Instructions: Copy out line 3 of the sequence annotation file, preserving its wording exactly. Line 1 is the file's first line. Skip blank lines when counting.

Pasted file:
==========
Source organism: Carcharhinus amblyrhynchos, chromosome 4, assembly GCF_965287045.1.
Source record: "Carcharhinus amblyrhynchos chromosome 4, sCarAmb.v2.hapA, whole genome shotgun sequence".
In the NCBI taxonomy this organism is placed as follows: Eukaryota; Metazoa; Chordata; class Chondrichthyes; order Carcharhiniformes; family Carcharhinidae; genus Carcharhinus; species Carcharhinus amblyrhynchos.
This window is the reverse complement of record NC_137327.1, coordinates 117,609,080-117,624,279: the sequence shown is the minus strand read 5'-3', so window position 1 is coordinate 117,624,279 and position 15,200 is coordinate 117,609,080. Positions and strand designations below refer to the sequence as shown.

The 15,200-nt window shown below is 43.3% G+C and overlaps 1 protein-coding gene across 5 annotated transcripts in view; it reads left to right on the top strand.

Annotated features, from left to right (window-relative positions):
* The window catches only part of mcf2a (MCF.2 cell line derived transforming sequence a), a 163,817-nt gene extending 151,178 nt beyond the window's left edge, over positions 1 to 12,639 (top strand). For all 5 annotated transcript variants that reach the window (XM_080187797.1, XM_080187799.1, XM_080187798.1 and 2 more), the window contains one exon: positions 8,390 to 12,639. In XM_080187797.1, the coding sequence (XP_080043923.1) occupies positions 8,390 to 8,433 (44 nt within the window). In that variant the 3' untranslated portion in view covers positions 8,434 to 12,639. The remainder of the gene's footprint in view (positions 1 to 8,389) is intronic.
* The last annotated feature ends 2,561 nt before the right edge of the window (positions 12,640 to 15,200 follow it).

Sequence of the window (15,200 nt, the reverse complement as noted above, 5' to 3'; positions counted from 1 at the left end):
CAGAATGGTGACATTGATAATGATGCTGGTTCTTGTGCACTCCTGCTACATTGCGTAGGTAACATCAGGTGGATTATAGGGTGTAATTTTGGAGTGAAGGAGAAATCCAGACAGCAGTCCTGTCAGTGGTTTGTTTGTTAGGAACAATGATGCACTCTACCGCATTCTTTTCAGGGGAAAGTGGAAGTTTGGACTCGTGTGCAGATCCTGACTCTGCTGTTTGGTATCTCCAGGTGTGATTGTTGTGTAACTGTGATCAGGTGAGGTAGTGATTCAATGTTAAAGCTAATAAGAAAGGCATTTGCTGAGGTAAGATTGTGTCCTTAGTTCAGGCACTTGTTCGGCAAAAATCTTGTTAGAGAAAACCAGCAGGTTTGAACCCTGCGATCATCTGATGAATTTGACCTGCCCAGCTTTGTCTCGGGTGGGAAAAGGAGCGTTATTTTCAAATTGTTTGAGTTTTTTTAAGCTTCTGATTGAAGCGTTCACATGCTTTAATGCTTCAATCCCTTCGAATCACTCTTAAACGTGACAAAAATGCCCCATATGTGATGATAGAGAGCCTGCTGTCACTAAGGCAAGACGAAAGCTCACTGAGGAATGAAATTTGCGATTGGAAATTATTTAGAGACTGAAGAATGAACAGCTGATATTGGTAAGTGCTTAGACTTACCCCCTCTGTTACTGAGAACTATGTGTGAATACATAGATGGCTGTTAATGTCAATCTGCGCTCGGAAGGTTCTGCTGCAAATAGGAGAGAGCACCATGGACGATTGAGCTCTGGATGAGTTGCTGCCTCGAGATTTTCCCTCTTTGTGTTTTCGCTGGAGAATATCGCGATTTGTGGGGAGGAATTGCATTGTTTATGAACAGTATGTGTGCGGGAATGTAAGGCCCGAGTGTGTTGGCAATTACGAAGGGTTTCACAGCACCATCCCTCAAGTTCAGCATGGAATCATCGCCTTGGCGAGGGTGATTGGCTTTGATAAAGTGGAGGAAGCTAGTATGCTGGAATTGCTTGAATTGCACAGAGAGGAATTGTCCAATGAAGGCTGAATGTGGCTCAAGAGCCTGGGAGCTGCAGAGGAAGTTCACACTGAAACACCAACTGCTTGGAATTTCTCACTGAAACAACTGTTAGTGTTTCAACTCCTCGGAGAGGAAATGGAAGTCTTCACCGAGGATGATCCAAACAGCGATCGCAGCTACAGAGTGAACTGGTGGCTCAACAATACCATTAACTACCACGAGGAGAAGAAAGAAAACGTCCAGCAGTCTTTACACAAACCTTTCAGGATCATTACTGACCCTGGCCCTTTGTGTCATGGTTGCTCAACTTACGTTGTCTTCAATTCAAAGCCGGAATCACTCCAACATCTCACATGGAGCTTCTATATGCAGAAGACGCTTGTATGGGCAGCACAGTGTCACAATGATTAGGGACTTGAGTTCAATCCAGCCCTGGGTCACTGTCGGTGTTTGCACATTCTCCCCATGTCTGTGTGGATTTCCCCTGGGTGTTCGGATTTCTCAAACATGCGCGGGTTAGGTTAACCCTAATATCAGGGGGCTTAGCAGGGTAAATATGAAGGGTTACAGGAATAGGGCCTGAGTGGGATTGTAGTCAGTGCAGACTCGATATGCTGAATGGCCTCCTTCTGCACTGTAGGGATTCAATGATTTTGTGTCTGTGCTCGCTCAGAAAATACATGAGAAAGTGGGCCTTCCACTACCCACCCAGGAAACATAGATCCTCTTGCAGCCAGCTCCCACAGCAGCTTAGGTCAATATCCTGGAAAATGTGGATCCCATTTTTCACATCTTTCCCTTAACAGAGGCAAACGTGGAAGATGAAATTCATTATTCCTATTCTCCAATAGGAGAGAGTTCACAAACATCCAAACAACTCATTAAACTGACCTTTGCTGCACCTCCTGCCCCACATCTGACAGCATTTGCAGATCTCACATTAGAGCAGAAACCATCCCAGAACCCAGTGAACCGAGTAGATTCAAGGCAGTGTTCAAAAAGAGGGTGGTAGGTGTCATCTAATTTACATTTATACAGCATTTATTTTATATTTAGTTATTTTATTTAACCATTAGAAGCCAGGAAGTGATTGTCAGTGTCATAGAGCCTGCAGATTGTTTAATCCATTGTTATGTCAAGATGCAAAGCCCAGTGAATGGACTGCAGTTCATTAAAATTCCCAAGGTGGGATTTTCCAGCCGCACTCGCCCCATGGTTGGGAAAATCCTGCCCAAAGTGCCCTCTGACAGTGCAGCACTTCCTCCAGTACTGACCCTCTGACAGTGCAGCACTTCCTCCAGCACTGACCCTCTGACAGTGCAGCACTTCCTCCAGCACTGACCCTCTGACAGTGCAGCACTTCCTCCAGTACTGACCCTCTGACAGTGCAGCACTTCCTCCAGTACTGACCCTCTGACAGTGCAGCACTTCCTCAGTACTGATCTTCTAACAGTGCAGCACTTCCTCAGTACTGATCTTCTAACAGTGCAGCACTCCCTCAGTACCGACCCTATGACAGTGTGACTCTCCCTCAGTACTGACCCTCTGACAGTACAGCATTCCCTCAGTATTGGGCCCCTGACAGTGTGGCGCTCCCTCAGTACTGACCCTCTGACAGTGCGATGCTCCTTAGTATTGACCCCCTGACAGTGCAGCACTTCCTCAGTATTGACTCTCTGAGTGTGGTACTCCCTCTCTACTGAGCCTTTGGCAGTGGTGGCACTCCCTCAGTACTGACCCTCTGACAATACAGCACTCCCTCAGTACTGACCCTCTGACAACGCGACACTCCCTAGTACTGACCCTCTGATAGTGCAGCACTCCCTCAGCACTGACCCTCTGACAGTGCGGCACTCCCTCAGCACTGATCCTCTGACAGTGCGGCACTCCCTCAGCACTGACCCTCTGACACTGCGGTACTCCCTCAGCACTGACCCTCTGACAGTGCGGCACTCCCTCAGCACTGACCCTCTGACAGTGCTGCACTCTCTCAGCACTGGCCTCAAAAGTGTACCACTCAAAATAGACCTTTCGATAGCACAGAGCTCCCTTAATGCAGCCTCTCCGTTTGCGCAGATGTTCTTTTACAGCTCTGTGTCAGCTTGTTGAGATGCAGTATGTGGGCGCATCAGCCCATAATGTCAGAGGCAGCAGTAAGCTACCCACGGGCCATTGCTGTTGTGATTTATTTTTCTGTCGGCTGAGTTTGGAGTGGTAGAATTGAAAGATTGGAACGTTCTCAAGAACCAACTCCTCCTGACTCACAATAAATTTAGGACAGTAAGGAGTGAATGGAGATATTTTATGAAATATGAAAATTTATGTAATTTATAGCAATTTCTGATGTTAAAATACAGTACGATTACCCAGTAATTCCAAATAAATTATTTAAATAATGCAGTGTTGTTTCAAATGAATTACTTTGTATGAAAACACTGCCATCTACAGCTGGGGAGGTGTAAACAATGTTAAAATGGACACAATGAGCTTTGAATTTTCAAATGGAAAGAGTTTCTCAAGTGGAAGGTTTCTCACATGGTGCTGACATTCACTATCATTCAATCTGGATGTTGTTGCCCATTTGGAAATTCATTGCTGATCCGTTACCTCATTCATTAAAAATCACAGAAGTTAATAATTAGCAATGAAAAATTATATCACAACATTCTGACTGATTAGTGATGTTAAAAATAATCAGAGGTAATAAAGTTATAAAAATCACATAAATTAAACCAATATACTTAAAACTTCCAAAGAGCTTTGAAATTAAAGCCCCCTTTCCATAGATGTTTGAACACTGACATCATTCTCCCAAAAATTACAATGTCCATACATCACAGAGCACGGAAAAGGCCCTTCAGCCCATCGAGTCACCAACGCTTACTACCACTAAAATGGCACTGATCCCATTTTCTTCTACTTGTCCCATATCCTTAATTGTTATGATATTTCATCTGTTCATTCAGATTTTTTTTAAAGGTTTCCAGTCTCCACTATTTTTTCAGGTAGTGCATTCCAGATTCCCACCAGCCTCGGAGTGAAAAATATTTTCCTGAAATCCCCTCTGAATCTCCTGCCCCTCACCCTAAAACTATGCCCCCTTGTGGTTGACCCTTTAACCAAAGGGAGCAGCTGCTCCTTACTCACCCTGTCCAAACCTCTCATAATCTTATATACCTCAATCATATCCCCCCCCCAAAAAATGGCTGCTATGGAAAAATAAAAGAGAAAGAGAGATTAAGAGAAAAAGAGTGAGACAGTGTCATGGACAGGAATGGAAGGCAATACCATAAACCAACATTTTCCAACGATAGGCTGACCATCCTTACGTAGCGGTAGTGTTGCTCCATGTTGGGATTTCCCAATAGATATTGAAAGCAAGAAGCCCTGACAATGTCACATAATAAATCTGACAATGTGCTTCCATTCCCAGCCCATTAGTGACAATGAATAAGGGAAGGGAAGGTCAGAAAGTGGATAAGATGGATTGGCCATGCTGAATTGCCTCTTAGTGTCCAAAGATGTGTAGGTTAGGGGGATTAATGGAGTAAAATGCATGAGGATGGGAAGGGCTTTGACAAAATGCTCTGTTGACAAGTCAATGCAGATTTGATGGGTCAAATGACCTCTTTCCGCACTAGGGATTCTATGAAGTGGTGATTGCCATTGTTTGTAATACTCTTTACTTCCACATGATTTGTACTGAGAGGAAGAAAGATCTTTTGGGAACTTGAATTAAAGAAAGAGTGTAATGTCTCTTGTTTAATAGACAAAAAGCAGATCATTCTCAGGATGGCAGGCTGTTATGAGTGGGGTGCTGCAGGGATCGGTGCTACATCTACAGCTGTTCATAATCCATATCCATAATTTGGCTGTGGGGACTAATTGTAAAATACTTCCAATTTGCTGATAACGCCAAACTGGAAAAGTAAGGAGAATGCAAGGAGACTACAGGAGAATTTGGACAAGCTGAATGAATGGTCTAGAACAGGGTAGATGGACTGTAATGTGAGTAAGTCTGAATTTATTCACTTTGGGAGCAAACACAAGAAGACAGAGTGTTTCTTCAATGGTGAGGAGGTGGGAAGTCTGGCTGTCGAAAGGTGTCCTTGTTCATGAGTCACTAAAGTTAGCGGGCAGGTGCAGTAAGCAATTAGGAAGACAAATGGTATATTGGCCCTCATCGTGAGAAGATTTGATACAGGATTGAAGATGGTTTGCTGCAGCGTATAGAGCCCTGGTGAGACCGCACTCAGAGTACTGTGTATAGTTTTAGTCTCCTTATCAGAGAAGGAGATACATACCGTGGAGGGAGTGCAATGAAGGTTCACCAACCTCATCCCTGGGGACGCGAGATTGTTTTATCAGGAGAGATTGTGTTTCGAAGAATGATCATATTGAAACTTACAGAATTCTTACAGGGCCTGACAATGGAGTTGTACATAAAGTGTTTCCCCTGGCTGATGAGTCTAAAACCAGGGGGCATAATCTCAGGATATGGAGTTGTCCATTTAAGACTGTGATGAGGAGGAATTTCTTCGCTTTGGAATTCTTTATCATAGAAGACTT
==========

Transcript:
In the NCBI taxonomy this organism is placed as follows: Eukaryota; Metazoa; Chordata; class Chondrichthyes; order Carcharhiniformes; family Carcharhinidae; genus Carcharhinus; species Carcharhinus amblyrhynchos.